Methods: A linear regression using PROCESS Macro (Hayes, 2017) in SPSS was utilized as the analytical strategy. This strategy includes the interaction effect of two predictor variables (exposure to violence and self- restraint) on an outcome (violent offending) in a sample of (n=184) serious female offenders aged 14-18 years old, recruited through the juvenile justice (JJ) system.
Results: After controlling for 3 variables; race, family structure and neighborhood conditions, the overall model is significant (p < .01) and the predictor variables (exposure to violence and self-restraint) contribute 42% variance to the outcome variable (level of aggressive offending). The moderation; interaction effect of the dependent variable was also significant (p= .014). The results indicate that exposure to violence matters least to those with higher temperance and the relationship between exposure to violence and aggressive offending grows stronger with lower levels of self-restraint.
Conclusion: With the high proportion of females in the JJ system experiencing violence and adverse consequences, the level of violent offending in this population could increase. This calls for equitable violence prevention and intervention for females that are gender specific and responsive, to reverse the potential effect of being exposed to violence. This intervention includes the building of the internal skill of self- restraint to counteract their negative environment, and cope with their emotions in a noncriminal manner. It is hopeful that violent offending among this population will be drastically reduced long term with added emphasis on building internal assets.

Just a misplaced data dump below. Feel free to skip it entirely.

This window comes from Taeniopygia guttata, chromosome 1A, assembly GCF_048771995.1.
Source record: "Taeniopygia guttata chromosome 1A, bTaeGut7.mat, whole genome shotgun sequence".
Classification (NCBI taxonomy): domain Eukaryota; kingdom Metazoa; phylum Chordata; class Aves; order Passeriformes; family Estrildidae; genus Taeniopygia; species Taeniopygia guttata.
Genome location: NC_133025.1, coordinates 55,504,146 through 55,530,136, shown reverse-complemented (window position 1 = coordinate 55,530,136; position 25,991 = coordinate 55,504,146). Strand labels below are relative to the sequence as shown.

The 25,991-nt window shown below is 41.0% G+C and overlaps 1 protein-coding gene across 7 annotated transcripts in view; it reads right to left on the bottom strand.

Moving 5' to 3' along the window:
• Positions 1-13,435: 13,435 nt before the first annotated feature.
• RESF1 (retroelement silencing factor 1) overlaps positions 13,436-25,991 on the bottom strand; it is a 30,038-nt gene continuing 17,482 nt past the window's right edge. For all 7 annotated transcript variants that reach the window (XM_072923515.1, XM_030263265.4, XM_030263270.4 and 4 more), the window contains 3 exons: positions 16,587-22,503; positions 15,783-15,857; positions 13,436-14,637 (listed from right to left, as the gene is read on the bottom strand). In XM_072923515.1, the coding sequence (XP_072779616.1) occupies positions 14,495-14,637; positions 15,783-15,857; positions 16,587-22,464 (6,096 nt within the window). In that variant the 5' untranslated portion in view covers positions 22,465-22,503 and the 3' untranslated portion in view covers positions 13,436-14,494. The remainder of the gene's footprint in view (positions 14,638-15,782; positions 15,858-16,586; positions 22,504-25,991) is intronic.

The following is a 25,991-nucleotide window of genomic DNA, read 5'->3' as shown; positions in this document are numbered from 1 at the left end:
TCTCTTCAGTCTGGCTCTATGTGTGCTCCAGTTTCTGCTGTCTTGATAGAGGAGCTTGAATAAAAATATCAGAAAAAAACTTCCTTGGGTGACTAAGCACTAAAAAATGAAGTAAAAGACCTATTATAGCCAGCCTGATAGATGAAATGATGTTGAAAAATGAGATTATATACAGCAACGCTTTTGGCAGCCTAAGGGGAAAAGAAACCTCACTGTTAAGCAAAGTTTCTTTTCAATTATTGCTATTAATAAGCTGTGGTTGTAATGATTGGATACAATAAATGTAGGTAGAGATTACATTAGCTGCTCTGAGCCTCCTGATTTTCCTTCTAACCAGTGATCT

Keywords: violent offending, juvenile justice involved females, self- restraint